A few days ago I noted that Blue Cross Blue Shield of Tennessee, which holds over 50% of TN's ACA-compliant individual market, specifically noted in their individual market rate filings that while they're lowering rates by 10.9% on average in 2019, they had been planning on lowering rates considerably more prior to the bombshell announcement that CMS has decided to "freeze" Risk Adjustment fund transfers for an unknown period of time. Specifically:

“Our rate reduction would have been larger, but we had to account for added uncertainty in our rates due to indefinite suspension (the U.S. Centers for Medicare and Medicaid Services) placed on risk adjustment transfers between insurers,” said , said Mary Danielson, a BCBST spokeswoman. “Again, we were planning a larger reduction – around 18 percent – but needed to factor in the prospect of greater costs for 2019.”

So, last night this happened:

Hmmm...the wording here is interesting: “Improved and expanded” Medicare for All. If it’s “for all” isn’t “expanded” redundant? Or is this a nod towards “for all who want it”? Cc @colinb1123

We‘re fighting for Improved & Expanded Medicare for All.

We‘re fighting for college + trade school without crushing debt.

We‘re fighting for dignified retirement for our elders, and a Green New Deal for our children.

We’re here to fight for our future:https://t.co/piU7pXIL1u

— Alexandria Ocasio-Cortez (@Ocasio2018) July 18, 2018

— Charles Gaba (@charles_gaba) July 18, 2018

I’m not slamming her here, I’m just curious because that’s the first time I’ve heard that particular phrasing surrounding it by staunch M4A advocates.

Breaking out of Nevada...

The cost of plans through Nevada’s health insurance exchange are anticipated to only increase by an average of 1.9 percent next year in what the state’s insurance commissioner said is the lowest proposed rate increase from insurance companies since the Affordable Care Act went into effect in 2014.

The announcement, made by the Division of Insurance late Tuesday morning, comes amid ongoing uncertainty about the impact that Congress’s repeal of the Affordable Care Act’s individual mandate and federal rule changes for two types of non-ACA-compliant health plans will have on the individual market as a whole. Insurance Commissioner Barbara Richardson cautioned that the proposed rates are subject to change based on any action by the federal government and said the division is working “diligently” to review the proposed rates from insurance companies.

That 1.9% figure is slightly misleading, though, because...

This year, thanks to their reinsurance program, ACA individual market premiums dropped by around 23.6% on average, from a whopping $1,040/month to "only" $795/month per enrollee.

HOWEVER, they would have dropped about 4.5 percentage points more if not for Trump cutting off Cost Sharing Reduction reimbursement payments, or roughly $560/year per enrollee. AK averaged around 16,000 effectuated ACA-compliant individual market enrollees per month in 2017, so that amounts to right around $8.9 million total. 6,930 enrollees qualify for CSR assistance this year, so that averages around $1,280 apiece in CSR help, which sounds about right to me.

Last fall I wrote a lot about how different states would be dealing with the tens of millions of dollars in losses they were facing after the Trump Administration decided to cut off Cost Sharing Reduction (CSR) reimbursement payments to them. As a quick reminder, there basically four (or five, depending on your POV) options available to each carrier and/or state insurance commissioner for dealign with CSR costs for 2018:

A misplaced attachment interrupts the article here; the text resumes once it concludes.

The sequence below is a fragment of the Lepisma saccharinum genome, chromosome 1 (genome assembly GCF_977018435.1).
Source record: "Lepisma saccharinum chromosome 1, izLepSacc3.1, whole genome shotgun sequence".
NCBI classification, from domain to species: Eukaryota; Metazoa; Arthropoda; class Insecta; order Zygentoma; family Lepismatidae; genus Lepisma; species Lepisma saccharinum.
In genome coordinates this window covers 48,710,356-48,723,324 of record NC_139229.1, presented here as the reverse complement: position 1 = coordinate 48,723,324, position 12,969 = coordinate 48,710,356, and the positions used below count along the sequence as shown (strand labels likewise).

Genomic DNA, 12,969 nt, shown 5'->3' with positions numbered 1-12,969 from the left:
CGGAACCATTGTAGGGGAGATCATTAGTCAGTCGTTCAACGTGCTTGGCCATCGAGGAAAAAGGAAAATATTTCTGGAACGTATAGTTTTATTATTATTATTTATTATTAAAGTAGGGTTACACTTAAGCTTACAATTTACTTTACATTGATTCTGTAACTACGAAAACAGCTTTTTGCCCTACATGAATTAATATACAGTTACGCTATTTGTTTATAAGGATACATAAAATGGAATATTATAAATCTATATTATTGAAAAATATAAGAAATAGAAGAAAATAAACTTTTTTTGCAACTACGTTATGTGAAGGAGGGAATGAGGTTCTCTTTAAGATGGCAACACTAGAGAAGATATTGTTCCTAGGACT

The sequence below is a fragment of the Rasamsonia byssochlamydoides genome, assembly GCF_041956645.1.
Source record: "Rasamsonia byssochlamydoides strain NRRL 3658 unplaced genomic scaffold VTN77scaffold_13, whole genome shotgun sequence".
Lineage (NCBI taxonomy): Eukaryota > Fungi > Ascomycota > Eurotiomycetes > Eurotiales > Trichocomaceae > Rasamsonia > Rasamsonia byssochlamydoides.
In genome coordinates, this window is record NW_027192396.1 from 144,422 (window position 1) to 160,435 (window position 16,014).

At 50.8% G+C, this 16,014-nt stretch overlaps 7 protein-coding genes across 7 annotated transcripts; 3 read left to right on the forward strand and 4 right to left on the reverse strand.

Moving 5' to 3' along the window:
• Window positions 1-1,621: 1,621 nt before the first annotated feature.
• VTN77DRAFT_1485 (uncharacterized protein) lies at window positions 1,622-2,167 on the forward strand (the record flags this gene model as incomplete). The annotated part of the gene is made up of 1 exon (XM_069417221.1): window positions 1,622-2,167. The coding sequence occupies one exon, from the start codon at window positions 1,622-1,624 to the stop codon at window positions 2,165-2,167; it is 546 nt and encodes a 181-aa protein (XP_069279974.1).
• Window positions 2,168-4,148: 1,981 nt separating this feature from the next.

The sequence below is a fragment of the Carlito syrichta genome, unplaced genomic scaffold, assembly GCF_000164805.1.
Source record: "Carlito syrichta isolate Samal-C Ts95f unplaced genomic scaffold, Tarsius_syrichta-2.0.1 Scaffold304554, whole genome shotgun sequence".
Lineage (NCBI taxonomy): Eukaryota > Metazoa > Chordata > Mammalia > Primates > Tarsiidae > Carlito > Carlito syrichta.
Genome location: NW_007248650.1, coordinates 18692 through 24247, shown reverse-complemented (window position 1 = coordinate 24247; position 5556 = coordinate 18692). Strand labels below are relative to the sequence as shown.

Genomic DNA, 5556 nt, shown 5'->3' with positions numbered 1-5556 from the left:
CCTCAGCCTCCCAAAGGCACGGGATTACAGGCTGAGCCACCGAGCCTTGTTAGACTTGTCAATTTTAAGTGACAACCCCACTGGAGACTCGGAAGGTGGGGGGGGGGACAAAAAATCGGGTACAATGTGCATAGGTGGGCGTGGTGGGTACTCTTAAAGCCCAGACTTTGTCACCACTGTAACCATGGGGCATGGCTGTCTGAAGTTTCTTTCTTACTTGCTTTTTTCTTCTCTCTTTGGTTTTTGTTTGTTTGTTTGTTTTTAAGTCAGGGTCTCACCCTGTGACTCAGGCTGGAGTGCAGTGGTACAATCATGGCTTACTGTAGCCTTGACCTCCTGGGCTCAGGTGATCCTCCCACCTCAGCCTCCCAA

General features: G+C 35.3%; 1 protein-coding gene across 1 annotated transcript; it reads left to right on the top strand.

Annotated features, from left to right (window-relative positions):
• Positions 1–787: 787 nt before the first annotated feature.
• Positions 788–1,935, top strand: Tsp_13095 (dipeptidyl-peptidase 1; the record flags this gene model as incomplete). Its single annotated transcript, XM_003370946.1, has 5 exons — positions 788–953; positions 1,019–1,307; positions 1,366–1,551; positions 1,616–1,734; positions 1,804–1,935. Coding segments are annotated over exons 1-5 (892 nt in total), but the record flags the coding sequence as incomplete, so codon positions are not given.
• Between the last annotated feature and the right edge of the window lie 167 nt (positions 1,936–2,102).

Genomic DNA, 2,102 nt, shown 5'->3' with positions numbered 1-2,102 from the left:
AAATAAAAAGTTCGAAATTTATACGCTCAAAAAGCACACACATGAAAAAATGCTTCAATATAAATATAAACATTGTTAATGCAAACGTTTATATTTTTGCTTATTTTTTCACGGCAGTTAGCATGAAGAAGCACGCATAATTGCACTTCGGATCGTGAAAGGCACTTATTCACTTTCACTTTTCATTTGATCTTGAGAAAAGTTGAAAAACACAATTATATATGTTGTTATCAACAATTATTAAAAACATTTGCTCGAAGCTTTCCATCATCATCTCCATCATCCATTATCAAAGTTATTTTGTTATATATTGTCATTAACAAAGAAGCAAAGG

• No Load: They could gamble that the CSR problem would be resolved and the payments would be made after all (i.e., they would price normally).
  • Broad Load: They could spread the CSR cost out evenly across all of their 2018 ACA policies, on exchange & off.
  • Silver Load: They could load the CSR costs onto all Silver plans only (both on & off exchange).
  • Silver Switcharoo: They could load CSR costs onto all on-exchange Silver plans only, while also creating "mirror" Silver plans off-exchange without any CSR load.
  • Mixed Load: Each insurance carrier could choose whichever of the other 4 strategies they wanted to and let the chips fall where they may. Not sure if this really counts as a "strategy", since it's more or less "all of the above".

Via the Colorado Division of Insurance:

DENVER (July 13, 2018) – The Colorado Division of Insurance, part of the Department of Regulatory Agencies (DORA), today released preliminary information for proposed health plans and premiums for 2019 for individuals and small groups. Colorado consumers can file formal comments on these plans through August 3.

2018 Companies Return for 2019
The same seven companies that offered on-exchange, individual plans are returning for 2019 - Anthem (as HMO Colorado), Bright Health, Cigna Health and Life, Denver Health Medical Plans, Friday Health Plans, Kaiser Foundation Health Plan of Colorado and Rocky Mountain HMO. And like in past years, this means that all counties in Colorado will have at least one on-exchange company selling individual health plans.

 

Over at the Brookings Institute, there's a big wonky forum this morning called (De)stabilizing the ACA’s individual market: A view from the states. The panelists include several of my own healthcare heroes: Louise Norris, Brad Wright, Lynn Blewett, Cynthia Cox, Sabrina Corlette and Matt Fiedler:

The Affordable Care Act (ACA), through the individual health insurance markets, provided coverage for millions of Americans who could not get health insurance coverage through their employer or public programs. However, recent actions taken by the federal government, including Congress’s repeal of the individual mandate penalty, have led to uncertainty about market conditions for 2019. Market stabilization is currently the most critical regulatory issue that public policy officials are facing under the private insurance component of the ACA.